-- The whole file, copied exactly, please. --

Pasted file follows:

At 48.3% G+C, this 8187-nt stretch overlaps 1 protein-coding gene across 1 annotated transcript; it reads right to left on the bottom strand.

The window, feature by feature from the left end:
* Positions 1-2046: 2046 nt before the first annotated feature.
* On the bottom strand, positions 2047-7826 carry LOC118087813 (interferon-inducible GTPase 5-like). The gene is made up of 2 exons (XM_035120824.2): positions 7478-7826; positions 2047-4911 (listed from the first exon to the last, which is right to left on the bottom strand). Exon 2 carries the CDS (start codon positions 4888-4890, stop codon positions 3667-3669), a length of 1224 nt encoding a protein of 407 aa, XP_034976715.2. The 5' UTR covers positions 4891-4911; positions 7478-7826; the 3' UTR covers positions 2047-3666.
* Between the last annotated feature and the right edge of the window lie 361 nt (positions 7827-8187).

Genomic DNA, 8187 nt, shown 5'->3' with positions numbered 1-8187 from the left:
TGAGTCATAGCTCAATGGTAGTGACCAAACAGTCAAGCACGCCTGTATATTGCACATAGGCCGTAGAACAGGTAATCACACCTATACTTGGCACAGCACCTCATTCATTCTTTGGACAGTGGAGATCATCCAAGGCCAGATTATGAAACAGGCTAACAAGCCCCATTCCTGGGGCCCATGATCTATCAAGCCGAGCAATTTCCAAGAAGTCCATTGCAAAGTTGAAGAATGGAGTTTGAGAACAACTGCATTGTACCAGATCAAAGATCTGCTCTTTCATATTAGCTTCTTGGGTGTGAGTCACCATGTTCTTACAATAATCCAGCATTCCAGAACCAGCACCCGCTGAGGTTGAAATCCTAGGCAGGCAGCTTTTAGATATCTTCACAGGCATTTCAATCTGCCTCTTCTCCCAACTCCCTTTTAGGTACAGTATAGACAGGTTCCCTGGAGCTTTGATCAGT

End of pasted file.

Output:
At 48.3% G+C, this 8187-nt stretch overlaps 1 protein-coding gene across 1 annotated transcript; it reads right to left on the bottom strand.

The window, feature by feature from the left end:
* Positions 1-2046: 2046 nt before the first annotated feature.
* On the bottom strand, positions 2047-7826 carry LOC118087813 (interferon-inducible GTPase 5-like). The gene is made up of 2 exons (XM_035120824.2): positions 7478-7826; positions 2047-4911 (listed from the first exon to the last, which is right to left on the bottom strand). Exon 2 carries the CDS (start codon positions 4888-4890, stop codon positions 3667-3669), a length of 1224 nt encoding a protein of 407 aa, XP_034976715.2. The 5' UTR covers positions 4891-4911; positions 7478-7826; the 3' UTR covers positions 2047-3666.
* Between the last annotated feature and the right edge of the window lie 361 nt (positions 7827-8187).

Genomic DNA, 8187 nt, shown 5'->3' with positions numbered 1-8187 from the left:
TGAGTCATAGCTCAATGGTAGTGACCAAACAGTCAAGCACGCCTGTATATTGCACATAGGCCGTAGAACAGGTAATCACACCTATACTTGGCACAGCACCTCATTCATTCTTTGGACAGTGGAGATCATCCAAGGCCAGATTATGAAACAGGCTAACAAGCCCCATTCCTGGGGCCCATGATCTATCAAGCCGAGCAATTTCCAAGAAGTCCATTGCAAAGTTGAAGAATGGAGTTTGAGAACAACTGCATTGTACCAGATCAAAGATCTGCTCTTTCATATTAGCTTCTTGGGTGTGAGTCACCATGTTCTTACAATAATCCAGCATTCCAGAACCAGCACCCGCTGAGGTTGAAATCCTAGGCAGGCAGCTTTTAGATATCTTCACAGGCATTTCAATCTGCCTCTTCTCCCAACTCCCTTTTAGGTACAGTATAGACAGGTTCCCTGGAGCTTTGATCAGT